In June 2019, the UK Government announced its commitment to ‘Net Zero 2050’. This target has advanced the need for a move towards increasing the sustainability of our agricultural sector. Sustainable farming considers environmental, economic and social pillars within a farming business.
Anna Truesdale, Agri-Environment Adviser with CAFRE, suggests that there are a number of key areas on farm which can be considered in terms of sustainability. Anna also highlights that where there is a production efficiency gain this will result not only in an environmental gain but also in a financial gain on farm.
Soil is one of our greatest assets and Anna emphasises that healthy soils will play a huge part in the future of sustainable agriculture. To improve soil health, aim to soil test at least 25% of the farm every year. This information can then be used to create a Nutrient Management Plan which will outline crop nutrient requirements based on the current soil fertility. Maximising efficiency of slurry use through LESSE (Low Emission Slurry Spreading Equipment) and fertilisers using Nutrient Management Planning is critical, both from an environmental perspective as well as from the profitability angle.
Sward management to include clover or other nitrogen (N)-fixing legumes will help reduce N-fertiliser requirements on farm. Improving sward management through grass measuring/grass budgeting as well as improving grazing infrastructure will also help dairy farmers increase their grass utilisation without increasing fertiliser inputs.
Recent research from AFBI highlighted that 43% of Northern Irish soils (excluding rough grazing) are under-limed. The study indicated a potential increase in grass dry matter production of 1.73 million tonnes over the next 5 years if the soil acidity problem was corrected. This represents a seven fold return on investment and outlines how, by investing in soil health, we’re investing in the resilience and profitability of local dairy farming.
Healthier animals will inevitability be more efficient producers than those with underlying issues. Creating vaccination programmes alongside the farm vet and minimising disease risk in the calf house are just two examples of areas to consider when evaluating herd health status.
Anna continues ‘In terms of productivity, using a mix of sexed dairy semen to achieve the desired number of replacements and then switching to conventional beef semen will better enable those farmers who rear their own replacements to carry the correct amount of stock on their farm and thus minimise GHG production as a result of carrying fewer, unproductive animals’.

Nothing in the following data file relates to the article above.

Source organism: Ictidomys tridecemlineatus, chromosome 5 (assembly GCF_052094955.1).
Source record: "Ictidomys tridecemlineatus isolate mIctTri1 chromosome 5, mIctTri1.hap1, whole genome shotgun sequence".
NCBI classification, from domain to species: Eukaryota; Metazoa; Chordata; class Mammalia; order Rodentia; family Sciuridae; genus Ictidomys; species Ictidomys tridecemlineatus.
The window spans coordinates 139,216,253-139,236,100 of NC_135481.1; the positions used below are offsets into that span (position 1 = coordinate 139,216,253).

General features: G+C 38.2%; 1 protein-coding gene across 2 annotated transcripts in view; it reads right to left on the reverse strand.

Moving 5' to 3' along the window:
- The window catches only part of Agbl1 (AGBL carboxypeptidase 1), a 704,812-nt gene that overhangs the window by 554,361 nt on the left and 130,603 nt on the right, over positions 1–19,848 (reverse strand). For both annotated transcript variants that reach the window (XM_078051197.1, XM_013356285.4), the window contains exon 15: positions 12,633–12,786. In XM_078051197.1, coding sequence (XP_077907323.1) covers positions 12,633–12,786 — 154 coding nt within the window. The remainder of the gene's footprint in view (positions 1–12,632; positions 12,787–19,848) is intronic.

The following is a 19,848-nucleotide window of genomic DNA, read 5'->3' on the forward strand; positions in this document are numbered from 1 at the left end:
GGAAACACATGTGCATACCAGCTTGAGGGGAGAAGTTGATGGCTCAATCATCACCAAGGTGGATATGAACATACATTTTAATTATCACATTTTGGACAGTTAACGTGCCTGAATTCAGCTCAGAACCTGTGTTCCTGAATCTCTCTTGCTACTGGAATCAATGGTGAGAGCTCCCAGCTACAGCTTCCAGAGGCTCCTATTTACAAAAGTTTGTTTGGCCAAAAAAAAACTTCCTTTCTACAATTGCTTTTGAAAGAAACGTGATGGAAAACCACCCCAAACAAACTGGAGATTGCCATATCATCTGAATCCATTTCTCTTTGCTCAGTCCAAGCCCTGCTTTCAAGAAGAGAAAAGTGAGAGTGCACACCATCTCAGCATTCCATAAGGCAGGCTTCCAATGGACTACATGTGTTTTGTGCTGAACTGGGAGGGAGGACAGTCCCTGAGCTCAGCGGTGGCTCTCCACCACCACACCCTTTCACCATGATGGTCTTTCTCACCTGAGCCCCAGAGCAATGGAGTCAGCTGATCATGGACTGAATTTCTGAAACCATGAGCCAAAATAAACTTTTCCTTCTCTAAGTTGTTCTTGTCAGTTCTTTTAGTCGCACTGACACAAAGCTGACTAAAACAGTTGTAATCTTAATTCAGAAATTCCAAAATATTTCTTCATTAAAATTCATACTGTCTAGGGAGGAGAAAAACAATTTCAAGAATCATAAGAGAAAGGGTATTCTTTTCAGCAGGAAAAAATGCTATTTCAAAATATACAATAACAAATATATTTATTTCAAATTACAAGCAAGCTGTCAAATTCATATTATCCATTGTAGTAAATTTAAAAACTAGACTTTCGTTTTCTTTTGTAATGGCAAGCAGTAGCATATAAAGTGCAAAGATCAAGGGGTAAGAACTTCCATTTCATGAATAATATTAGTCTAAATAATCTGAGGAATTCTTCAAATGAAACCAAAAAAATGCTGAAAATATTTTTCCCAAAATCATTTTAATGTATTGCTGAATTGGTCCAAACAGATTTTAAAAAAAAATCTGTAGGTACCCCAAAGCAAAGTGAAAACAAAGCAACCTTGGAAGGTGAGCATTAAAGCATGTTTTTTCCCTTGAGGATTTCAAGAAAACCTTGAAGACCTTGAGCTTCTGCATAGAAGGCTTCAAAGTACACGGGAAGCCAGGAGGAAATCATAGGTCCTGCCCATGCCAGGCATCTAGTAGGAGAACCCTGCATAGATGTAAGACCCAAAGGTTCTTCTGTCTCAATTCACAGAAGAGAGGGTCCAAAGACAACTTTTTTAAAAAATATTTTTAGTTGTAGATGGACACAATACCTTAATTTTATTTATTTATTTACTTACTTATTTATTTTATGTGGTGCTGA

Lowering age at first calving from the Northern Ireland average of 27 months to 24 months will also help reduce the overall dairy GHG footprint by 7%. This is based on a reduction in the need for inputs (land, forage and fertiliser) for heifers not yet producing, or ‘paying back’ in terms of milk production. Calving earlier helps to maximise an animals lifetime performance, minimising lifetime GHG emissions per litre of production and improving the Carbon Footprint of milk.
Anna also stresses that ‘Increased efficiency in diet formulation will help increase the sustainability of dairy farming’. Research has indicated scope for a reduction in the total Crude Protein of dairy diets in order to reduce Nitrogen loss. Diet formulation is imperative to production and care must be taken to feed animals in line with their demand. Where fed in excess, protein has potential to be lost as ammonia and nitrous oxide, two damaging GHG’s. This not only results in a negative environmental impact, but a financial loss to the business. Calibrating in and out of parlour feeders as well as adjusting meal allocations throughout lactation will help reduce environmental emissions as well as feeding costs.
Anna notes that auditing energy and water use on the farm will help highlight areas for improvement. Simple things like fixing water leaks, insulating boilers and switching to LED lighting could all have potential to drastically reduce the resources used on farm. Consider investing in heat recovery, rainwater harvesting systems or switching to a variable speed vacuum pump to reduce both energy consumption and cost of production.
In summary Anna highlights that there is a clear link between sustainability and the economics of dairying. Understanding sustainability and recognising the challenges and opportunities that ‘farming sustainably’ presents will help farmers continue to prosper in the future.